A reflection from our time spent in the Philippines regarding traffic…
My wife tbV [the beautiful Val] and i have just returned from a two-month trip to the Philippines which was pretty amazing. If you’re interested in how that came about, you can read some of the story over here.
i am hoping, however, to share a few thoughts and reflections from our time there and hopefully in not-too-long pieces that are easy to jump into and digest.
If you bumped into me and heard about the trip and asked what my overall impressions are of the Philippines from our time there, one of the likeliest aspects of the trip to be mentioned is the modes of transport and travel.
Two things come to mind:
 VARIETY – the absolute variety of what you see on the roads is incredible. The five main types of transport in most places we were in were motorbike, tricycle, jeepney [ex military vehicle turned into sturdy overloaded taxis], van [South African Quantum taxi] and bus.
We are talking small motorbikes and on so many occasions we would see four adults sitting on one motorbike or mom and dad and two little children on the same bike. That was so wild to see and yet appears to be quite normal in many of the places we visited. The pic at the top of this was the world record attempt of people on a bike we caught a glimpse of as we drove by on a bus.
 CHAOS – Sitting in a van driving on the wrong side of the road as we approach a blind corner was not a rare occurrence during this trip. And multiple vehicles heading for the same space. Overcrowded jeepneys piled high with baggage and even people on the top and bursting out the back. Drivers heading on over to the other side of the road on curvy mountain passes to avoid the pothole in front of them that extended across most of the road. It really felt like there was a sense of make it up as you go along. And yet in two months there i think we witnessed the after effects of one, maybe two accidents, none of which seemed particularly destructive.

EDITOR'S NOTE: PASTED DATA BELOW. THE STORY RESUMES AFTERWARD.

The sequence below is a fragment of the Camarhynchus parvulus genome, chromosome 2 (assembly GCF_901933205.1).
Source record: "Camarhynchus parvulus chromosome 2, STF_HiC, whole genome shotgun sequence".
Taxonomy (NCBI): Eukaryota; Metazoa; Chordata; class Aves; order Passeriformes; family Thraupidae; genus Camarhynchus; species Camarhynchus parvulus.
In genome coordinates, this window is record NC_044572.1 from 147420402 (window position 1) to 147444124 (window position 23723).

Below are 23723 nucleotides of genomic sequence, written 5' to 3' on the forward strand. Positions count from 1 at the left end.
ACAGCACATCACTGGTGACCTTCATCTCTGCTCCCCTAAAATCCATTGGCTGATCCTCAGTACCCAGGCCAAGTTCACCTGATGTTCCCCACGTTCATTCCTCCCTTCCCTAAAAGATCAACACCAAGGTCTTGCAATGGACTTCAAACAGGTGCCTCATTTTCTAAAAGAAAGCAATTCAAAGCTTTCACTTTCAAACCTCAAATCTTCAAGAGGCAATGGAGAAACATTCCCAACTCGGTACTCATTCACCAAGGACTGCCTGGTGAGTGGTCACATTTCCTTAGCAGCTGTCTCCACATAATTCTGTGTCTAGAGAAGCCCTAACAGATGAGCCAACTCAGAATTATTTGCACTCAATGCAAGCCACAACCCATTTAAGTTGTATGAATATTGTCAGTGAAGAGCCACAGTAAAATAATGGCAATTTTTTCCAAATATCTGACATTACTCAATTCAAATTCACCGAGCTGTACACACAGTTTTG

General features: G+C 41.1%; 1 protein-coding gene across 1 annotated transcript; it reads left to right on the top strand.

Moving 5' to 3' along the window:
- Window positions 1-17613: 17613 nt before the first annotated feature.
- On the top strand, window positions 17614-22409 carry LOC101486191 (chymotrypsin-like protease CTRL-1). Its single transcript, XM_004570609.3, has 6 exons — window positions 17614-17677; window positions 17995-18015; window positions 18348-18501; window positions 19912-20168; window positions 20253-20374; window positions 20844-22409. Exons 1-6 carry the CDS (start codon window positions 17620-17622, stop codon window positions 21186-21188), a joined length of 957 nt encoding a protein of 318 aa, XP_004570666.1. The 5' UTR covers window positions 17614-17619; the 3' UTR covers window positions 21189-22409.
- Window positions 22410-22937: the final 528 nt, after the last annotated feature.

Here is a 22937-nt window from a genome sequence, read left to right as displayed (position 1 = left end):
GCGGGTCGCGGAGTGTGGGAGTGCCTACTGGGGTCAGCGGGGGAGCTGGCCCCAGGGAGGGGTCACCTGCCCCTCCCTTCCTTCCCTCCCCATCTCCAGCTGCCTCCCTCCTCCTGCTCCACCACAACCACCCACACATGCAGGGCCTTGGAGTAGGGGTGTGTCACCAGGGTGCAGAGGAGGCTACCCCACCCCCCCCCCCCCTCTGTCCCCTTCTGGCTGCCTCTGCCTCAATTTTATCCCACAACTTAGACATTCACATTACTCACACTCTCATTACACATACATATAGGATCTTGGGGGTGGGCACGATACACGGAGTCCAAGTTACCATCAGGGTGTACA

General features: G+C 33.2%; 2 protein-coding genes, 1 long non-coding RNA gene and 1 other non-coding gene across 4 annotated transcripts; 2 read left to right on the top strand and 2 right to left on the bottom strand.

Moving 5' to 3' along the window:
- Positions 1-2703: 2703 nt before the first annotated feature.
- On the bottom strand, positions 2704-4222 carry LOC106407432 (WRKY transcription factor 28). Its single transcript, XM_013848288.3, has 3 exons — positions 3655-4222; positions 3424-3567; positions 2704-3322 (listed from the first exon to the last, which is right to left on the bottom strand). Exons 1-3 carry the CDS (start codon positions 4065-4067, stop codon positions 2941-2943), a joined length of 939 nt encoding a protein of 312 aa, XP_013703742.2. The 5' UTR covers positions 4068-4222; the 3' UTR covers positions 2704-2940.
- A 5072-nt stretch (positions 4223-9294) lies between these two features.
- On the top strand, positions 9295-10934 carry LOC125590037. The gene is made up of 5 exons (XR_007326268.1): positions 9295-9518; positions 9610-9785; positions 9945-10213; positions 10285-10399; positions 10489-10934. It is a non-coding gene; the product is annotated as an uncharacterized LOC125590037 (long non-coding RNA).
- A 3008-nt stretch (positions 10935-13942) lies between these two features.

But this is the thing… with all the chaos that seemed to be happening all around us on the roads, something felt different and it took me a while to put my finger on it. But when i eventually did, it was so completely obvious and was the narrative that ran through our entire trip. In two months of chaos on the roads around us, i heard someone use their hooter/horn in anger a total of one time. Once.
In South Africa we angry hoot in parking lots, we angry hoot when a taxi pushes in, we angry hoot when we have been waiting in a line that doesn’t seem to be moving regardless of whether we know why the backup is happening. The difference between the Philippines and South Africa was the complete lack of aggression on the roads.
When i was taught to drive i was told i had to drive aggressively. Always be anticipating what might happen, who might jump into the road and what car might try to push in and just make sure that i take up the space i need to and get where i’m going.
The Filipinos on the other hand, drive defensively. They typically employ a short double-burst hoot to let people in front of them know they are about to overtake or when turning a sharp corner and are on the wrong side of the road and so on. Or to give acknowledgment when someone else has let them pass or moved out of the way. The hooter becomes a communication device and not a weapon.
The use of small motorbikes and tricycles would completely work in South Africa, if it wasn’t for the levels of aggression we have on the roads. In which case i don’t see them working at all, or else being quite hazardous alternatives, which is such a pity. Because they are small and reliable and don’t use as much petrol and mean that a lot more people can have some work.
So this started out as a reflection on our time in the Philippines but i was left with more of a reflection on South Africa. How aggressive we are and how quickly we turn to violence. Happened to me on the Twitterer while in the middle of compiling this post. Conversation happened around white privilege and i gave a different response to one of the white men who responded not with a better argument for his case but by calling me an “Asshole!” which is what we do. Frustration on the hockey field doesn’t lead to people trying to up their game, but typically becoming more aggressive with both words and bodies.
Why are we so aggressive and prone to violence? And the realisation that i am not exempt from that so what work needs to be done in me in that area? i have always loved this one line from one of Paul’s letters to the Roman church which simply says: Do not be overcome by evil, but overcome evil with good.
To put it in my own words: Retaliate with good.
In the Philippines in so many ways and places, when it comes to the possibility of anger, rage, aggression and violence, i saw an alternative response in operation. One thing South Africans desperately need to learn…
Where are the spaces where you need to work in this area?
[For another Philippines Reflection on Hospitality and Generosity, click here]